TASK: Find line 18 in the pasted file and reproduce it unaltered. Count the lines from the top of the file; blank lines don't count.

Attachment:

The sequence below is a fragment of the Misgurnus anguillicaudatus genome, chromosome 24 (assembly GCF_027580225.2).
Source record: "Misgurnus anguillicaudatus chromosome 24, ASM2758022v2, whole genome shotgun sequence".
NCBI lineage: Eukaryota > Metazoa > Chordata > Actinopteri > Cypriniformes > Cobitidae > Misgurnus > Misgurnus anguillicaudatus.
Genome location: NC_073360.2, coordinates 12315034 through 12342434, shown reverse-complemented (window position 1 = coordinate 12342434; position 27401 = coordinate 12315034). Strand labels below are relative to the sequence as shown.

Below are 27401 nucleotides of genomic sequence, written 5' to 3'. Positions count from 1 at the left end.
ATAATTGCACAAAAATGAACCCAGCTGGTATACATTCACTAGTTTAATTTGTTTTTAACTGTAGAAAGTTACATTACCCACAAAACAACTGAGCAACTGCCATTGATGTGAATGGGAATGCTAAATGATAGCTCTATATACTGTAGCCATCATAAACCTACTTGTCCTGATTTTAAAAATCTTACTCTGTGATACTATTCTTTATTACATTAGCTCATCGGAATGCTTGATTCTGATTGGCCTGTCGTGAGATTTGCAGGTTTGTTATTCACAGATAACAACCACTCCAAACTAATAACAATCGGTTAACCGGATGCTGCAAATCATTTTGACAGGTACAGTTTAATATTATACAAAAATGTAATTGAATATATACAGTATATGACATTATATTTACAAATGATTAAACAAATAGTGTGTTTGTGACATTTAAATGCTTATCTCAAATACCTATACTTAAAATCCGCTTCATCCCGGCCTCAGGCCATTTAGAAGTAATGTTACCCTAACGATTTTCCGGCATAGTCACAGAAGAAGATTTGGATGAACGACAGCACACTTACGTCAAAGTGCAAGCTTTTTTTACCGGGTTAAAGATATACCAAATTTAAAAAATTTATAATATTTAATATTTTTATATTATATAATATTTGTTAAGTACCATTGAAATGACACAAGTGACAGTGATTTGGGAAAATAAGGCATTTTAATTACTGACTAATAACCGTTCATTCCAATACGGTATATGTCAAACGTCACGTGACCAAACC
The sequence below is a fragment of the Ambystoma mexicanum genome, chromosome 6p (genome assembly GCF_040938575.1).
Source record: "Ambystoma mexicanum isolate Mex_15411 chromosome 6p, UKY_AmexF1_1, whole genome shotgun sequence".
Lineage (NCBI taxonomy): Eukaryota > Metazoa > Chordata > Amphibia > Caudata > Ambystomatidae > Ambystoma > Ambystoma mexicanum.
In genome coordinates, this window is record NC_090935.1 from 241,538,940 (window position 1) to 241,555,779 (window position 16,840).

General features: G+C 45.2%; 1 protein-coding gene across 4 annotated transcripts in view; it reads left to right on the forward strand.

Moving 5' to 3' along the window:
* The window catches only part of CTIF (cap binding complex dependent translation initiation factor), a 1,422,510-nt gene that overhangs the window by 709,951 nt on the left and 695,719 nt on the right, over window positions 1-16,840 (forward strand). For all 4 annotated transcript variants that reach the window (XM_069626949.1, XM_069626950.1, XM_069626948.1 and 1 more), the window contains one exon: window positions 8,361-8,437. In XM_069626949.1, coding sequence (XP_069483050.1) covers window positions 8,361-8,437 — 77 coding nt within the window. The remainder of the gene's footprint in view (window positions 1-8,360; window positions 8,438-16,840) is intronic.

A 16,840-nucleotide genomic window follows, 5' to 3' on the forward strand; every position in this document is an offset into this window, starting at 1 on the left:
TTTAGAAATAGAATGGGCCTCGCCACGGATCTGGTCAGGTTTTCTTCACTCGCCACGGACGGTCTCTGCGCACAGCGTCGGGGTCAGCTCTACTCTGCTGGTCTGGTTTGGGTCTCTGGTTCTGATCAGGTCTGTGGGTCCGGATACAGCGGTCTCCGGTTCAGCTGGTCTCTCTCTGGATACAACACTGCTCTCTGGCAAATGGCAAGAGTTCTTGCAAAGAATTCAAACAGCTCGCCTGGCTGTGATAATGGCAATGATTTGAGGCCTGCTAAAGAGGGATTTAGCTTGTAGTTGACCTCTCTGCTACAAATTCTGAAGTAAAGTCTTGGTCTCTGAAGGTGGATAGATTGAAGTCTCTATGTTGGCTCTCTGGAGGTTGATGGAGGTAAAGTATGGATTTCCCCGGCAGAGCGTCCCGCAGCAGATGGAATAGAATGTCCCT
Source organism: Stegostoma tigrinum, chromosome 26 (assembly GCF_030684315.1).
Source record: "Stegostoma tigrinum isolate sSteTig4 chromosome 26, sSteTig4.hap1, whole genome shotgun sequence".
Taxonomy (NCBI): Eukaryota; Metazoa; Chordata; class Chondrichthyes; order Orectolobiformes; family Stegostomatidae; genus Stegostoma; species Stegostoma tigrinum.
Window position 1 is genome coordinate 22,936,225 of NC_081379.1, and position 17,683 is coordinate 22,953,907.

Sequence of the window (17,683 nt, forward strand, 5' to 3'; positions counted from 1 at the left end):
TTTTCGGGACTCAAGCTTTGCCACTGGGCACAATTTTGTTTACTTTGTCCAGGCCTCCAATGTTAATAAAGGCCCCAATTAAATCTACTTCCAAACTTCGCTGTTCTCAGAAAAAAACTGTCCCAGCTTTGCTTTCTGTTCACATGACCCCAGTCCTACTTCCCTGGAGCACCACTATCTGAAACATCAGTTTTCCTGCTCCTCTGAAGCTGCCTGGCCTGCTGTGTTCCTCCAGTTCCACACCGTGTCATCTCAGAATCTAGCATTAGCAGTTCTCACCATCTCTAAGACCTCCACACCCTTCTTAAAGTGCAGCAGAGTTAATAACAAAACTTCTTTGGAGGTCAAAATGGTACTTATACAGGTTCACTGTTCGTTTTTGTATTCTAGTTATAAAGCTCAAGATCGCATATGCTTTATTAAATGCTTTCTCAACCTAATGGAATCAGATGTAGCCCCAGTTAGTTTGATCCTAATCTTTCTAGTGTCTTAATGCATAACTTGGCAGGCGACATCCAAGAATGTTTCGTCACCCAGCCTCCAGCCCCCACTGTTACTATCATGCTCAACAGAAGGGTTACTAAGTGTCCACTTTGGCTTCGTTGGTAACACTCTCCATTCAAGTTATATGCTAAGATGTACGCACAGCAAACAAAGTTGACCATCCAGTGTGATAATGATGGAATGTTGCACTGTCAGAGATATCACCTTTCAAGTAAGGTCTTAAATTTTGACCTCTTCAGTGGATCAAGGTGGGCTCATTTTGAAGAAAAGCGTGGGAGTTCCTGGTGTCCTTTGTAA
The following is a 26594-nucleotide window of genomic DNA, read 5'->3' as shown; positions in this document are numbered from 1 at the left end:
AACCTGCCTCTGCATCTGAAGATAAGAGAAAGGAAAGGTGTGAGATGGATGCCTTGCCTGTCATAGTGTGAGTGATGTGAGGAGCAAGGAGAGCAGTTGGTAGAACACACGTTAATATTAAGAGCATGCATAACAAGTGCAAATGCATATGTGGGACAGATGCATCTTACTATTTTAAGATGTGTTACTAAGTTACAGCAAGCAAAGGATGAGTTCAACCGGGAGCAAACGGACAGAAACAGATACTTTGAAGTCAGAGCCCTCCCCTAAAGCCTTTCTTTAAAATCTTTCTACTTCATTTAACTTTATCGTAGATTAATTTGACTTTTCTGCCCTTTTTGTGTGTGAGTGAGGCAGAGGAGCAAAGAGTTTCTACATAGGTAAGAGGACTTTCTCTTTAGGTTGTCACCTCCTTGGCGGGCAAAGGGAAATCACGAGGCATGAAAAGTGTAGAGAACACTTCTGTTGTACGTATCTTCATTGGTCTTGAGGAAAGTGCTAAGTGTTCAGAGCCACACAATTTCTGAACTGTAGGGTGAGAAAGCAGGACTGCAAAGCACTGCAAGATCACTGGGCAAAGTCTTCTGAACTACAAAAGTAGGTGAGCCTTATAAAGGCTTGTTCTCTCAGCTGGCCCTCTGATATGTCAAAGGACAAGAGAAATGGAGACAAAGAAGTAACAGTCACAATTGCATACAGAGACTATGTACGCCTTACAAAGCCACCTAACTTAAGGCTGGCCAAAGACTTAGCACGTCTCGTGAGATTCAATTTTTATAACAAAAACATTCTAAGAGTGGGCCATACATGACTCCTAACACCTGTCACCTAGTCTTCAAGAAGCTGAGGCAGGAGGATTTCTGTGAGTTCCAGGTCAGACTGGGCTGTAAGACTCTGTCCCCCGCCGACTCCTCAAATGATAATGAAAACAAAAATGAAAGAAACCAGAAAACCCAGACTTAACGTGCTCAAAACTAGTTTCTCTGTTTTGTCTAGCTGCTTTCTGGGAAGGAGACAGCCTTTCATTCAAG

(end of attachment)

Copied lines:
Taxonomy (NCBI): Eukaryota; Metazoa; Chordata; class Chondrichthyes; order Orectolobiformes; family Stegostomatidae; genus Stegostoma; species Stegostoma tigrinum.